As I write this week’s post, its’ tempting to jump into the passionate discussion (or shall I more aptly say fray?) about the healthcare marketplace website(s) functionality, or lack thereof, consuming the country. As the accusations fly and everyone scurries to put fixes in place, I hope we can all keep the ultimate end goal in mind and focus on the intent of reform – improving population health!
With that in mind, I am going to take time this week to remind everyone about an epidemic condition – diabetes – that we can positively affect though education, lifestyle changes and proper medical care. Combating diabetes is a serious public health issue. The statistics are alarming and astound me no matter how many times I see them:
– More than 340 million people worldwide have diabetes
– Nearly 26 million children and adults in the United States have diabetes
– Its’ the seventh leading cause of death in this country
– Another 79 million adults are estimated to have prediabetes
– Diabetes is a major cause of heart disease and stroke
– Diabetes is the leading cause of kidney failure, lower-limb amputations not caused by injury, and new cases of blindness among adults in the US
– The total estimated cost of diagnosed diabetes in the United States is $245 billion
Whether or not we are healthcare professionals, we can all do our part to part to raise awareness this month. And as healthcare professionals, we can take that a step further by ensuring the limited English proficiency patients we serve have access to educational materials in the native languages that are most meaningful to them.
Click here to learn how one local hospital supported their LEP communities by developing a multilingual diabetes education program.
I wrote a blog in early October and at the time of my writing, I was really wondering what the future would be like for the federal and state healthcare exchanges. I never fathomed that there would be so many problems and that our national leaders would be immersed in so much debate and scrutiny because of the technological challenges the websites were having. It reminds me of my time with another employer at the end of 1999, the verge of the new millennium in an electronic age. Remember when the sky was going to fall and everything that was plugged in was going to blow up or at least reset itself when the calendar switched to 01/01/01?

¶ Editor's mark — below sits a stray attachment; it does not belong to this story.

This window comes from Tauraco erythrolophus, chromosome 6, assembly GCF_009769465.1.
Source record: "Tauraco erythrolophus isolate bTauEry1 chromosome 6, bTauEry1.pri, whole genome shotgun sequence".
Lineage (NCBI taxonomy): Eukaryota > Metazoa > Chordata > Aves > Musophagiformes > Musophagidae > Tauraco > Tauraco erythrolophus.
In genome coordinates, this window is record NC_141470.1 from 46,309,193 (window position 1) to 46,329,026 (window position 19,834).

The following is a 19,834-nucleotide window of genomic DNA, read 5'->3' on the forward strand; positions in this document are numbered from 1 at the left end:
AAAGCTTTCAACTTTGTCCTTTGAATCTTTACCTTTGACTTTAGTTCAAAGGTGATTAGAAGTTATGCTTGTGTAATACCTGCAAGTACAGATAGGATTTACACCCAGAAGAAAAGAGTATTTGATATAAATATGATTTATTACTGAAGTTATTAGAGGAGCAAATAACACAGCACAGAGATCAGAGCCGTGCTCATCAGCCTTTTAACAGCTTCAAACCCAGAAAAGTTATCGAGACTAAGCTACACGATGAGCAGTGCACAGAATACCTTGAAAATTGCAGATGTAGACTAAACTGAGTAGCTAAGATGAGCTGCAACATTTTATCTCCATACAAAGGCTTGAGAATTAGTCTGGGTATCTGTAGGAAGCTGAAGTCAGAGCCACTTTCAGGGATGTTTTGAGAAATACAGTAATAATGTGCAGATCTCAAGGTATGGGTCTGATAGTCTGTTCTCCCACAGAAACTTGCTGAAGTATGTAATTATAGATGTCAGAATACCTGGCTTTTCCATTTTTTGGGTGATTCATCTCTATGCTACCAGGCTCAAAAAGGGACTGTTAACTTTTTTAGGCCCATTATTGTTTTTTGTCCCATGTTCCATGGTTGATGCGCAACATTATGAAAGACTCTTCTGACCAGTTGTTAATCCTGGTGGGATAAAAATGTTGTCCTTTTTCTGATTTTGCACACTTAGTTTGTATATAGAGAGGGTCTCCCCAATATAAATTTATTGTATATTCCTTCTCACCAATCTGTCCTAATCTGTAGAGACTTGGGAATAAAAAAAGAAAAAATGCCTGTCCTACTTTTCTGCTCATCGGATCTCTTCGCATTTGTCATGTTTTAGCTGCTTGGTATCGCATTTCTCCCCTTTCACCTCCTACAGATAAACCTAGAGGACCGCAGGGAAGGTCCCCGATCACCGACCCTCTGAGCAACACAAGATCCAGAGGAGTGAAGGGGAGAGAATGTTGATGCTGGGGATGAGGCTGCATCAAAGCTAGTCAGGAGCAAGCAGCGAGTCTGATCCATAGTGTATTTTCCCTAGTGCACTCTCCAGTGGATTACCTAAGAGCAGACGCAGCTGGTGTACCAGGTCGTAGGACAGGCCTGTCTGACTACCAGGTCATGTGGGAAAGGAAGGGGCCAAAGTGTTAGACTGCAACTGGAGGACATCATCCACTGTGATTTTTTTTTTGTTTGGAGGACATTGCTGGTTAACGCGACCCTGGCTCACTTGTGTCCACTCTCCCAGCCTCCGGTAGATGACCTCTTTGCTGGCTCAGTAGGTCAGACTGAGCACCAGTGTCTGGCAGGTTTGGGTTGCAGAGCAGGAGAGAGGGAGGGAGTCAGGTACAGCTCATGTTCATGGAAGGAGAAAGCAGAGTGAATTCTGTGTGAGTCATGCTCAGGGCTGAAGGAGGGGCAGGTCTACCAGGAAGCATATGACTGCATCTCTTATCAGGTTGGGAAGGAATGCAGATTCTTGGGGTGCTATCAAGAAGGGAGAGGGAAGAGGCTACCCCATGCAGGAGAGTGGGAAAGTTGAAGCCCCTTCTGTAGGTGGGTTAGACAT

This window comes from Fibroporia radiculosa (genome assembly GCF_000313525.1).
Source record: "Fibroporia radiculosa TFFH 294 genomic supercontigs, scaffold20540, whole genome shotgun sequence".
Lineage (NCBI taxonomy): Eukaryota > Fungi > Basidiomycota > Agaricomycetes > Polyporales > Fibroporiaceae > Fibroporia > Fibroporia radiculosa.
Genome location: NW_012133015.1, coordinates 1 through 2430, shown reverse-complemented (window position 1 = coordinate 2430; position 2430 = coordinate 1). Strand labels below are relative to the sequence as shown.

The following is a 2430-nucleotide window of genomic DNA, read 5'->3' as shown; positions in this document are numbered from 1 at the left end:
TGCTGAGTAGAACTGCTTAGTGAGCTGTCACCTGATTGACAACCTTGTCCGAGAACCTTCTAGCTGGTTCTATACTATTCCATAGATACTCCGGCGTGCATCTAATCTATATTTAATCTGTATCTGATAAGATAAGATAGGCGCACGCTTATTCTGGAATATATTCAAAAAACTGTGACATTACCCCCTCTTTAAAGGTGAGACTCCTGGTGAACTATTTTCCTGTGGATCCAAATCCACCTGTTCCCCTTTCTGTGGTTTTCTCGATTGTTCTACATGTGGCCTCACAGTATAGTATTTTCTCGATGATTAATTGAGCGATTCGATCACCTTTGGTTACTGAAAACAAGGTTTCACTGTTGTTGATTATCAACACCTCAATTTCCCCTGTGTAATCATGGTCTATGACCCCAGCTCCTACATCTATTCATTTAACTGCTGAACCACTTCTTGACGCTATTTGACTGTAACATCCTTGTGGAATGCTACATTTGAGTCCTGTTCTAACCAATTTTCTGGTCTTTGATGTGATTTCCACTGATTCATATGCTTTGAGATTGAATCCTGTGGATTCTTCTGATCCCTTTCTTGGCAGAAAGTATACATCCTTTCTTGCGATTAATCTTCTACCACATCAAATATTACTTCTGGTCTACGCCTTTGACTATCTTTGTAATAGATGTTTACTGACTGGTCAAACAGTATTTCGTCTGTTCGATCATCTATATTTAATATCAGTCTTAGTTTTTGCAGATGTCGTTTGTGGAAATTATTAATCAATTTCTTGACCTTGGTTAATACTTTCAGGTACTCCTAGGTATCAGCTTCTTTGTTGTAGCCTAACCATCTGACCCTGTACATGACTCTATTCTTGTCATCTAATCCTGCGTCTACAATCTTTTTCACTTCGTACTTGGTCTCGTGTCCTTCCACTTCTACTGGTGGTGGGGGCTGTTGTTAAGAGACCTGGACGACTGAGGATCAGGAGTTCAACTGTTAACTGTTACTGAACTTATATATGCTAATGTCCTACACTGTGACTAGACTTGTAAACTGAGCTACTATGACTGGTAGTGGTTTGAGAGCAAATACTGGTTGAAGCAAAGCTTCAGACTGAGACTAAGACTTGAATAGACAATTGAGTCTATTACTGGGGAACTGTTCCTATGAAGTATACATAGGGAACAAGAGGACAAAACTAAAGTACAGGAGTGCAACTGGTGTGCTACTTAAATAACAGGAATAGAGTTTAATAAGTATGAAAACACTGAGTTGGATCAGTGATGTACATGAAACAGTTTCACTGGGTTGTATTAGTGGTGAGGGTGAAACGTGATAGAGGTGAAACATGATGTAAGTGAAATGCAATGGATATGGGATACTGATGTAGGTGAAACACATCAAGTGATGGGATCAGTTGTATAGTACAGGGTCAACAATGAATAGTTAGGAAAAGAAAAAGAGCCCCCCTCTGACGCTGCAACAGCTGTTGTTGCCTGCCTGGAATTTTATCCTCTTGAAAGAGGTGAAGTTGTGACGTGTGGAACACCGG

Thankfully Y2K came and went and nothing really happened. Millions of dollars were spent in preparation of potential failures but outside the monetary loss, nothing happened. That was 13 years ago. Now we need to get these healthcare exchange sites fully operational for traffic and commerce. The deadline for enrolling for healthcare is December 15th. The state sites are getting by a little better than the federal site but all of this is one big ugly mess. So why are the sites having so much difficulty considering they have had three years to test and QA? Glitches, problems, system failures…these are all dreadful words we hate to tell our customers when our technology isn’t working. Americans are depending on this.
At VIA, we translate websites all the time. We deal with tight deadlines everyday and 99% of the time we do not disappoint. We work with the technological teams and do thorough testing to make sure it works in all the languages that have been localized. Personally, I’m having hard time empathizing. I think the sites had enough time to be ready.
I read that the California site had 100,000 enrollments. Oregon enrolled 50,000 and New York 30,000. So it’s not all doom and gloom.
I really hope they can get their websites functioning easily in the next few weeks and before the New Year. I don’t have the patience to see America’s new healthcare plan for everyone suffer like this.
I came across an article titled “5 Reasons Your Content Marketing May Be an Epic Fail” that Katrina Denk posted in the Healthcare Marketing group I’m a member of on LinkedIn and thought it made some good points. Content marketing is all the rage these days, but there’s definitely a line between good content marketing and not so good content marketing.
To Katrina’s point, it’s important to make sure your content delivery and style are not “holding back its full potential.” To wit, I would contend there is one more reason your content might be failing… it’s not in the right language.
Nearly 55 million people — about one in five U.S. residents — speak a language other than English at home. This is especially important for healthcare marketers because almost half of limited English proficient (LEP) population reported low health literacy, which may carry greater health risks according to NCBI.
For these people, bridging the language gap is essential to accessing healthcare. We’ve tried to take the uncertainty out of addressing language access challenges for written and web-based communications for you in our guide Beyond Translation: Best Practices for Healthcare.